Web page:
Cynthia Lummis, Wyoming Rep., Retiring

CHEYENNE, Wyo. (AP) — Wyoming Rep. Cynthia Lummis announced Thursday she will not seek re-election and former Vice President Dick Cheney’s elder daughter, Liz Cheney, said she was seriously considering running for the seat.

Lummis is the only female member of the rebellious House Freedom Caucus and plans to finish her current term. She has easily won re-election since first winning Wyoming’s lone spot in the U.S. House in 2008.

Cheney, a television news commentator, briefly challenged Wyoming U.S. Sen. Mike Enzi for last year’s GOP nomination. She cited health issues in her family in bowing out of the race more than seven months before the primary.

Cheney and her family have been living in Jackson Hole, an expensive resort community in northwest Wyoming, since 2012.

“I am taking a serious look at running and will be discussing this with my family and others around the state as I make my decision in the coming weeks,” Cheney told The Associated Press by email.

Lummis made her formal announcement Thursday afternoon at the state capitol.

“I came to Washington to be a reformer, not a career congressman,” Lummis, 61, said.

A former attorney, rancher, state legislator and state treasurer, Lummis said she’d been leaning toward retiring for the past year.

“It’s been a tough slog. There’s no doubt about it,” she said.

She is retiring in part amid her hope that Paul Ryan, newly chosen as House speaker, will do more to empower her colleagues to play a bigger role in crafting legislation, she said.

She also cited the focus Wyoming’s congressional race will get next year. No U.S. senators or statewide elected officials are due to be on the ballot in Wyoming.

“After that, I don’t know,” she said. “Will I ever seek public office again? I don’t know, let’s just leave it at that.”

Supporters on hand included her daughter, Annaliese Wiederspahn. Lummis’ husband, attorney former Wyoming state legislator Alvin Wiederspahn, died days before last year’s general election.

“She has served us well because her heart and heritage are always here with us even when she is in D.C.,” Gov. Matt Mead said in a release.

Cheney, who has kept a low profile in Wyoming lately except for occasional speaking and book promotion engagements alongside her father, also praised Lummis’ performance in Congress.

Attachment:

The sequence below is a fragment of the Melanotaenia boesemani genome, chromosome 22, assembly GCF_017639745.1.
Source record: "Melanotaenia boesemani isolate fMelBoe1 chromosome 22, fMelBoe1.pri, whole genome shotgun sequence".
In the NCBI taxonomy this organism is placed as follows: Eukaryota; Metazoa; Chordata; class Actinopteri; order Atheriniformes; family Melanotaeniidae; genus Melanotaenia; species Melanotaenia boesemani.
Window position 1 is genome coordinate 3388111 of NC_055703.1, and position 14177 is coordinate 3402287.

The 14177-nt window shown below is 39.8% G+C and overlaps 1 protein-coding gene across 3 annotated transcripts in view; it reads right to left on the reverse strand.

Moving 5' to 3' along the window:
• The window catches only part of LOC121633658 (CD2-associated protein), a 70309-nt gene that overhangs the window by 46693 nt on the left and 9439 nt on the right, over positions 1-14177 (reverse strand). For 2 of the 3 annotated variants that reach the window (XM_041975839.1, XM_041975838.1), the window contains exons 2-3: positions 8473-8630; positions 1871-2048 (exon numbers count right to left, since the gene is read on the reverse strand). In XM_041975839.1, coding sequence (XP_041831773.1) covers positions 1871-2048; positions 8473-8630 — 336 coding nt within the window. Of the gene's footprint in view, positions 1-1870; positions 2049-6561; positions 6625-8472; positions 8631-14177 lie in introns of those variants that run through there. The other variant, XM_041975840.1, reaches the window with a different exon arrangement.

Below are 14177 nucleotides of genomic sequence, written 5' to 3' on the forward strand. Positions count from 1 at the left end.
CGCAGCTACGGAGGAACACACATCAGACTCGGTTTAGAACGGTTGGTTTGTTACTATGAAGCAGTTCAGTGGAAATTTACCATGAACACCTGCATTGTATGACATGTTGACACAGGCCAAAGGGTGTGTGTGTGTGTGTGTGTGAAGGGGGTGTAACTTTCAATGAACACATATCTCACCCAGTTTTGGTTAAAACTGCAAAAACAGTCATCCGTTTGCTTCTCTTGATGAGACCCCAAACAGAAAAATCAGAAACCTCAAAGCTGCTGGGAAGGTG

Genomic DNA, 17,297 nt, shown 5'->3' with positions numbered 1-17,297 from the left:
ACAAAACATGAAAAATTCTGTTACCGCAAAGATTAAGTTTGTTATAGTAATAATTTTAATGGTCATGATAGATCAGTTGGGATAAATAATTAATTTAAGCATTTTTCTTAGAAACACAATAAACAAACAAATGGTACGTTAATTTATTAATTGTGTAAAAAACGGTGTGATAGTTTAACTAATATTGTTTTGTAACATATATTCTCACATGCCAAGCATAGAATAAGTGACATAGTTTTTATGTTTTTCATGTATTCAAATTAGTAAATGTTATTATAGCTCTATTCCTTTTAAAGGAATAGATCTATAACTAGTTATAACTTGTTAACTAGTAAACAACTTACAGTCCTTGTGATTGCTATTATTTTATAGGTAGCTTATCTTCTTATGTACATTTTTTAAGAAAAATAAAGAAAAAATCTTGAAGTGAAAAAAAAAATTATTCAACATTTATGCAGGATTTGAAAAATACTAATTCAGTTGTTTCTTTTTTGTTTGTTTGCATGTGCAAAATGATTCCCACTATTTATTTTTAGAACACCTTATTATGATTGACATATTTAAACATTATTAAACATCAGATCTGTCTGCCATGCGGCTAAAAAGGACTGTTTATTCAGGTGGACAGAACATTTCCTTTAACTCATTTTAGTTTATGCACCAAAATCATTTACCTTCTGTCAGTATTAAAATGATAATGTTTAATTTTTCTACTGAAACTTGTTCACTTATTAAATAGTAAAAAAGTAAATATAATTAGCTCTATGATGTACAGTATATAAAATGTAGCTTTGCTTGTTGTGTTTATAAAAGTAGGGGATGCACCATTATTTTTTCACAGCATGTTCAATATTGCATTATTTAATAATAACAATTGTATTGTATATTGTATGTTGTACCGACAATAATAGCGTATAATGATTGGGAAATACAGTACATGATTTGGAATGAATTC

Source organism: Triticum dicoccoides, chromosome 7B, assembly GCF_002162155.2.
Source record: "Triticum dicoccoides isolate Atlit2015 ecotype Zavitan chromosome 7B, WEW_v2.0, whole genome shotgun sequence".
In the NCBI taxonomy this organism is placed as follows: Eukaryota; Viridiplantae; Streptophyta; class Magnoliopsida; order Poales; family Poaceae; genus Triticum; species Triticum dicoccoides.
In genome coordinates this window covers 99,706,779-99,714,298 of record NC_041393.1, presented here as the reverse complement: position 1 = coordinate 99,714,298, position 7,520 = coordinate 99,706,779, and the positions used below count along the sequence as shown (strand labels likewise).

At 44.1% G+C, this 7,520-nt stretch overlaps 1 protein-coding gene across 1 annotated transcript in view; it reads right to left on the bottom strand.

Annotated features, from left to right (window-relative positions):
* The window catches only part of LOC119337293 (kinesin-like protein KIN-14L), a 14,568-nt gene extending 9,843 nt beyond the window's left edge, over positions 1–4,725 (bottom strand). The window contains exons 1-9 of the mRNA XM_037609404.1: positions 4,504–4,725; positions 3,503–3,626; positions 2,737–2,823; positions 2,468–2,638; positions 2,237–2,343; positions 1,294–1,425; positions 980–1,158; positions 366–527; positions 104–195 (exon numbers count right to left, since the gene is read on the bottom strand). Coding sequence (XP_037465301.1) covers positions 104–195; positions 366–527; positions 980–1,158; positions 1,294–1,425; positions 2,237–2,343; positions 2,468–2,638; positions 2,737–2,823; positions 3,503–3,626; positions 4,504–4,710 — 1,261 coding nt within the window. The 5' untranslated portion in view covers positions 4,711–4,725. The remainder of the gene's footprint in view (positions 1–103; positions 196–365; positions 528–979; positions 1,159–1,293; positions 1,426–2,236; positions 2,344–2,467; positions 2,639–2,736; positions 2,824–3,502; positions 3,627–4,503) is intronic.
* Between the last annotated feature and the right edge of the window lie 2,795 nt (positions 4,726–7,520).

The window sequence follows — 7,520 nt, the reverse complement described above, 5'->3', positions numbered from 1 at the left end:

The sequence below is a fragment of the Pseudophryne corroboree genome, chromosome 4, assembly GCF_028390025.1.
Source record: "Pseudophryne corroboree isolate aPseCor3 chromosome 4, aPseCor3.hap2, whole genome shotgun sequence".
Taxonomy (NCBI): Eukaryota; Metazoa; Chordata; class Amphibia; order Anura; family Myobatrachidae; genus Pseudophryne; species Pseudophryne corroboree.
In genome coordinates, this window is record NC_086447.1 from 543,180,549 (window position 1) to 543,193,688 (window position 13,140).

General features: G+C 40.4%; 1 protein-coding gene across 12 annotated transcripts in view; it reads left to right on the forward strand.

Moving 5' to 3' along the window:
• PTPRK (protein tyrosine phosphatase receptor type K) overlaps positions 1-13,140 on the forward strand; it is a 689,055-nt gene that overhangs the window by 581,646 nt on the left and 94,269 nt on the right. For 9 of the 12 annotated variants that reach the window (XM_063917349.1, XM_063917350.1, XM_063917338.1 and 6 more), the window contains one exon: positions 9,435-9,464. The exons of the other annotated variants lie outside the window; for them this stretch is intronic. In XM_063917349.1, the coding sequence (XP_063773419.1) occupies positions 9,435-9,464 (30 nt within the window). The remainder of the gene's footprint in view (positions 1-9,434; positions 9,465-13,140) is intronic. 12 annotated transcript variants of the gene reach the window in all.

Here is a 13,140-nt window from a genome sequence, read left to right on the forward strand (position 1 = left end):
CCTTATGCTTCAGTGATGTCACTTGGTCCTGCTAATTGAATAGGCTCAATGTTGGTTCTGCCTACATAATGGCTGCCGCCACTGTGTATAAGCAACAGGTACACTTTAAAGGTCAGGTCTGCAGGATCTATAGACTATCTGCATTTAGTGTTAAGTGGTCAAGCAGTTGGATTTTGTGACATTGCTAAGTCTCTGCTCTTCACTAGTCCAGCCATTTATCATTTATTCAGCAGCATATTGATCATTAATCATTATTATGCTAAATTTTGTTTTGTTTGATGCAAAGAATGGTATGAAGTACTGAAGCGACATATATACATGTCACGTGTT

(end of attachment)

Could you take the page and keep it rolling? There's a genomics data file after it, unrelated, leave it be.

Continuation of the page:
Lummis is a conservative who’s been a defender of gun rights. She’s favored efforts to expand drilling for oil and natural gas and has opposed federal restrictions on hydraulic fracturing, or fracking, a controversial drilling technique.

She supported the proposed Keystone XL oil pipeline, which was to run from Canada to refineries along the Texas Gulf Coast. President Barack Obama rejected the plan last week.

Lummis also opposed the Obama administration’s plan to fight climate change, saying it will drive up electricity rates and cost jobs. Wyoming — the nation’s top-producing coal state — would need to cut carbon dioxide emissions about 37 percent from 2012 levels by 2030 under Obama’s plan.

“The plan ultimately will have a barely discernable effect on global temperatures and sea levels, and it’s reckless for the government to go ahead with it,” Lummis said.

Republican Sen. Mike Enzi said in a statement that he was sorry to hear of Lummis’ retirement.

“She is known on both sides of the aisle and gets things done,” he said. “She has been an essential part of our Washington team using her agriculture, business, legal, legislative and state treasurer background to make a big difference.”

The Freedom Caucus was instrumental in forcing the resignation of John Boehner, R-Ohio, as House speaker in September. The conservative group, which has around 40 members, complained that Boehner was not aggressive enough in challenging Obama’s health care overhaul and other policies.

Tim Stubson, a Casper lawyer and Republican state lawmaker, also said Thursday he intends to run for the seat.


Associated Press writers Ben Neary and Matthew Daly in Washington, D.C., contributed to this report.


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